Liver-specific disruption of the type 2 deiodinase gene (Alb-D2KO) results in resistance to both diet-induced obesity and liver steatosis in mice. Here, we report that this is explained by an ∼60% reduction in liver zinc-finger protein-125 (Zfp125) expression. Zfp125 is a Foxo1-inducible transcriptional repressor that causes lipid accumulation in the AML12 mouse hepatic cell line and liver steatosis in mice by reducing liver secretion of triglycerides and hepatocyte efflux of cholesterol. Zfp125 acts by repressing 18 genes involved in lipoprotein structure, lipid binding, and transport. The ApoE promoter contains a functional Zfp125-binding element that is also present in 17 other lipid-related genes repressed by Zfp125. While liver-specific knockdown of Zfp125 causes an “Alb-D2KO-like” metabolic phenotype, liver-specific normalization of Zfp125 expression in Alb-D2KO mice rescues the phenotype, restoring normal susceptibility to diet-induced obesity, liver steatosis, and hypercholesterolemia. Mice with liver-specific disruption of the type 2 deiodinase gene are resistant to both diet-induced obesity and hepatosteatosis. Fernandes et al. show that this is due to a reduction in liver expression of zinc-finger protein-125, a Foxo1-inducible transcriptional repressor that causes lipid accumulation by reducing hepatic secretion of VLDL.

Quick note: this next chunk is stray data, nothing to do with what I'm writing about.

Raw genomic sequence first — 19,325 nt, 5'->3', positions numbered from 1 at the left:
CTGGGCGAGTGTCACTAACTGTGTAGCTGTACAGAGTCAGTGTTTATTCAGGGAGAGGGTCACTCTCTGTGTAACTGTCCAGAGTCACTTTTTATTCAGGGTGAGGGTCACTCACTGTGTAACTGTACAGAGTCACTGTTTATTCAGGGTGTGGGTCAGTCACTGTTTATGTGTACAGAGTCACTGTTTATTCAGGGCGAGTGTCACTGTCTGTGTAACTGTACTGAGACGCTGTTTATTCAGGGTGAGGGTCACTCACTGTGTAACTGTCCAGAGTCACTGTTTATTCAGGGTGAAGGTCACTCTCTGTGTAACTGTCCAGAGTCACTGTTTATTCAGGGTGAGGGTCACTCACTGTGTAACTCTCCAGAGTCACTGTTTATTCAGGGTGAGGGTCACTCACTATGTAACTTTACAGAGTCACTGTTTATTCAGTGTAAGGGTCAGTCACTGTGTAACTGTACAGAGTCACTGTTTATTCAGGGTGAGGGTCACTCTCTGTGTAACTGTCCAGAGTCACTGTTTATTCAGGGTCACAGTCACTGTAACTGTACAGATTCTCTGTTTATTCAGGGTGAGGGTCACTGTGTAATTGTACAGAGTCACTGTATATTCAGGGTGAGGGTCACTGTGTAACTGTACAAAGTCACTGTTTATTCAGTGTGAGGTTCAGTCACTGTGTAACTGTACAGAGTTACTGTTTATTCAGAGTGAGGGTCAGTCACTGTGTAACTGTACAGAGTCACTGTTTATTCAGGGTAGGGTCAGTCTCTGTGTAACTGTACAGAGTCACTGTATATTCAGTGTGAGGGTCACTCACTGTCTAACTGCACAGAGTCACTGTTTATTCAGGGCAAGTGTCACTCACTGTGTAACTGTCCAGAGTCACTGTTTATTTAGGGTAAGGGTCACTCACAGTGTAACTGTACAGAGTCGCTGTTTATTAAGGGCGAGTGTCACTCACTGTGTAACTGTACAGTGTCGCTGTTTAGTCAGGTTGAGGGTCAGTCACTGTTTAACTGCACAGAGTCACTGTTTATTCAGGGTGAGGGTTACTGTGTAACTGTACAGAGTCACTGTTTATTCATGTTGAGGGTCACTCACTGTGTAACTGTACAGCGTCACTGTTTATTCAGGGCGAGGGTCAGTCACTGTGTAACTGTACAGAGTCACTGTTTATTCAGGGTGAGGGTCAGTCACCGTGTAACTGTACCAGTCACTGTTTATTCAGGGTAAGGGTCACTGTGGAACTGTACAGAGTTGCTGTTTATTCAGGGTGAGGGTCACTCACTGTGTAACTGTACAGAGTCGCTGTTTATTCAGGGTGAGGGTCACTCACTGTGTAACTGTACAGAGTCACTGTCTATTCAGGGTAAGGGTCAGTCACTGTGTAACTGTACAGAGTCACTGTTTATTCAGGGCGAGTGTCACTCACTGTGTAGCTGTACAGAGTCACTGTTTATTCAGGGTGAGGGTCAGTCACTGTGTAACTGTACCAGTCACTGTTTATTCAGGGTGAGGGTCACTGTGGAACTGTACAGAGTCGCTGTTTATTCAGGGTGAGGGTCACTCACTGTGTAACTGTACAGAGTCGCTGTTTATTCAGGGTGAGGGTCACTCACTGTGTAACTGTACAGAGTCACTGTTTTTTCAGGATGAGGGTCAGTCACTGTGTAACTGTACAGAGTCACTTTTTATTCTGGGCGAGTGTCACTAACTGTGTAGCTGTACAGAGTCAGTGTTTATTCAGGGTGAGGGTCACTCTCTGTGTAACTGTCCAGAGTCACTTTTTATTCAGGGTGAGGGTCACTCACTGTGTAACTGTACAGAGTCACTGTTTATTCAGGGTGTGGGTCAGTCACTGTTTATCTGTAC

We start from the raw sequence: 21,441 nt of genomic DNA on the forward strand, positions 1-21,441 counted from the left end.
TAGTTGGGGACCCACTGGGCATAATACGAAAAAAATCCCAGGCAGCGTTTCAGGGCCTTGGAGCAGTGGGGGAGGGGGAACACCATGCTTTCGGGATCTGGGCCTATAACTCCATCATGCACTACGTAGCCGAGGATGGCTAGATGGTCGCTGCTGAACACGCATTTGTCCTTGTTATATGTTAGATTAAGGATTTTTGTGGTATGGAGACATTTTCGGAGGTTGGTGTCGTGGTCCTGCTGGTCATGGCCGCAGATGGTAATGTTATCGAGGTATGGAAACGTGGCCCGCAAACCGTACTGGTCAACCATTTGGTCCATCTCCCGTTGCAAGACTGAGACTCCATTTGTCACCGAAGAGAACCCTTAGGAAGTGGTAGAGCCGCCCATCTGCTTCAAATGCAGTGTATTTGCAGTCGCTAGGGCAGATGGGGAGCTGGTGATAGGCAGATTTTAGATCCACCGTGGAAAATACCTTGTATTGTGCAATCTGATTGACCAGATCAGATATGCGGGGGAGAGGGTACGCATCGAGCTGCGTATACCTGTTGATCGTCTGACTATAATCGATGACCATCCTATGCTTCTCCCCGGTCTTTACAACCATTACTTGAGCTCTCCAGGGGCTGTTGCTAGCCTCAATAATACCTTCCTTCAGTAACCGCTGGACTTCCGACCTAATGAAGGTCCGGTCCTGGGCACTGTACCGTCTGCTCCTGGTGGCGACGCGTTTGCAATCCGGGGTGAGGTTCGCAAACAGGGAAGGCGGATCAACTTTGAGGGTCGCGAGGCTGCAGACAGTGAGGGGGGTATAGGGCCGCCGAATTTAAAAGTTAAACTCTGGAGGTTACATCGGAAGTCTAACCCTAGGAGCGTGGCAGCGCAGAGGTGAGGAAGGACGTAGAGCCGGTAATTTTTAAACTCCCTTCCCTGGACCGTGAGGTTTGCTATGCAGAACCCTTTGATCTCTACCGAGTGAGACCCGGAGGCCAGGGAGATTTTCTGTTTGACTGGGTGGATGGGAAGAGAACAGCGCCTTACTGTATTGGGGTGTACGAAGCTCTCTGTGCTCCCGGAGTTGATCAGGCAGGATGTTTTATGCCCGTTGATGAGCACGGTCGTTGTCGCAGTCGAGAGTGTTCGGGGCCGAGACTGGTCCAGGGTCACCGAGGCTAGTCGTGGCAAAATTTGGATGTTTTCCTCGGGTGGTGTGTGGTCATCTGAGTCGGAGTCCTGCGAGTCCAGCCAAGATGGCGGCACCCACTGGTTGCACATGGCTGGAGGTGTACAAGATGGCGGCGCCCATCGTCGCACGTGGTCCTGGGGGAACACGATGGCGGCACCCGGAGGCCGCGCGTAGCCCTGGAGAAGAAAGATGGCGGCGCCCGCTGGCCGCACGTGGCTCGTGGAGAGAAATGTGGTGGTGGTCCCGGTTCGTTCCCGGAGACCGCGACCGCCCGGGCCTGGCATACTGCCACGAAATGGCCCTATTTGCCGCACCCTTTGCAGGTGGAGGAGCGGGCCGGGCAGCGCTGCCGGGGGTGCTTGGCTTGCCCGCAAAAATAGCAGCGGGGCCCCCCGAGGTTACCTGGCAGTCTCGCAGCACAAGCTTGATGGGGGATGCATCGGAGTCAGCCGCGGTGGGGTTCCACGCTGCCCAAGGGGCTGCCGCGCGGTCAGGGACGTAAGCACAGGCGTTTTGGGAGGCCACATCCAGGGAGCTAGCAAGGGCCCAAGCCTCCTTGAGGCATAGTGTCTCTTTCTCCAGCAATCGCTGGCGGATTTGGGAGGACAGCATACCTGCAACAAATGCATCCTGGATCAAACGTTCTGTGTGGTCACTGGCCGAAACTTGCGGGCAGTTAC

ASJC Scopus subject areas
- Biochemistry, Genetics and Molecular Biology(all)